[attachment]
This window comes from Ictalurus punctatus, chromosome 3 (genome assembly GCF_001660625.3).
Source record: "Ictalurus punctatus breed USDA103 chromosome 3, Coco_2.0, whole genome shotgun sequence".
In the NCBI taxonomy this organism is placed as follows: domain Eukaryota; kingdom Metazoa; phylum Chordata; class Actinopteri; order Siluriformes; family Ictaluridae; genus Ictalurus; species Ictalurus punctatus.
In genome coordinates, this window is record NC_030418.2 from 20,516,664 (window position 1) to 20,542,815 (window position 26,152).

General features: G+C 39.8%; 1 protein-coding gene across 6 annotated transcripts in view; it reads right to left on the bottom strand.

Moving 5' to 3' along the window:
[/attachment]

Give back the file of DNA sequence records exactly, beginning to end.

This window comes from Ictalurus punctatus, chromosome 3 (genome assembly GCF_001660625.3).
Source record: "Ictalurus punctatus breed USDA103 chromosome 3, Coco_2.0, whole genome shotgun sequence".
In the NCBI taxonomy this organism is placed as follows: domain Eukaryota; kingdom Metazoa; phylum Chordata; class Actinopteri; order Siluriformes; family Ictaluridae; genus Ictalurus; species Ictalurus punctatus.
In genome coordinates, this window is record NC_030418.2 from 20,516,664 (window position 1) to 20,542,815 (window position 26,152).

General features: G+C 39.8%; 1 protein-coding gene across 6 annotated transcripts in view; it reads right to left on the bottom strand.

Moving 5' to 3' along the window: